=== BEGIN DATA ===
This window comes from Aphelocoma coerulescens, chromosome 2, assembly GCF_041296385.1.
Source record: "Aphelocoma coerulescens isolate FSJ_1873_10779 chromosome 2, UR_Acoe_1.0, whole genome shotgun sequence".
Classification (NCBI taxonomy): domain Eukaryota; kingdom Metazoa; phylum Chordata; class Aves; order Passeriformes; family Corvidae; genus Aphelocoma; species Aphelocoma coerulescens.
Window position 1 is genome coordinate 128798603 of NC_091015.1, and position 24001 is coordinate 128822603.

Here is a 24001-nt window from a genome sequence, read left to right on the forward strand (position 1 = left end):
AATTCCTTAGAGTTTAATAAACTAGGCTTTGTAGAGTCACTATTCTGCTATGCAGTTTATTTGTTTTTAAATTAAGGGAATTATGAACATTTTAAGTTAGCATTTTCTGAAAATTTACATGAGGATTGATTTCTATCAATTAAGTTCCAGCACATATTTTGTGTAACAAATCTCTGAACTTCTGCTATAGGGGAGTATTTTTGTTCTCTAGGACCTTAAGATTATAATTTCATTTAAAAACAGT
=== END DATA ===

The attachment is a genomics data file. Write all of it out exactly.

This window comes from Aphelocoma coerulescens, chromosome 2, assembly GCF_041296385.1.
Source record: "Aphelocoma coerulescens isolate FSJ_1873_10779 chromosome 2, UR_Acoe_1.0, whole genome shotgun sequence".
Classification (NCBI taxonomy): domain Eukaryota; kingdom Metazoa; phylum Chordata; class Aves; order Passeriformes; family Corvidae; genus Aphelocoma; species Aphelocoma coerulescens.
Window position 1 is genome coordinate 128798603 of NC_091015.1, and position 24001 is coordinate 128822603.

Here is a 24001-nt window from a genome sequence, read left to right on the forward strand (position 1 = left end):
AATTCCTTAGAGTTTAATAAACTAGGCTTTGTAGAGTCACTATTCTGCTATGCAGTTTATTTGTTTTTAAATTAAGGGAATTATGAACATTTTAAGTTAGCATTTTCTGAAAATTTACATGAGGATTGATTTCTATCAATTAAGTTCCAGCACATATTTTGTGTAACAAATCTCTGAACTTCTGCTATAGGGGAGTATTTTTGTTCTCTAGGACCTTAAGATTATAATTTCATTTAAAAACAGT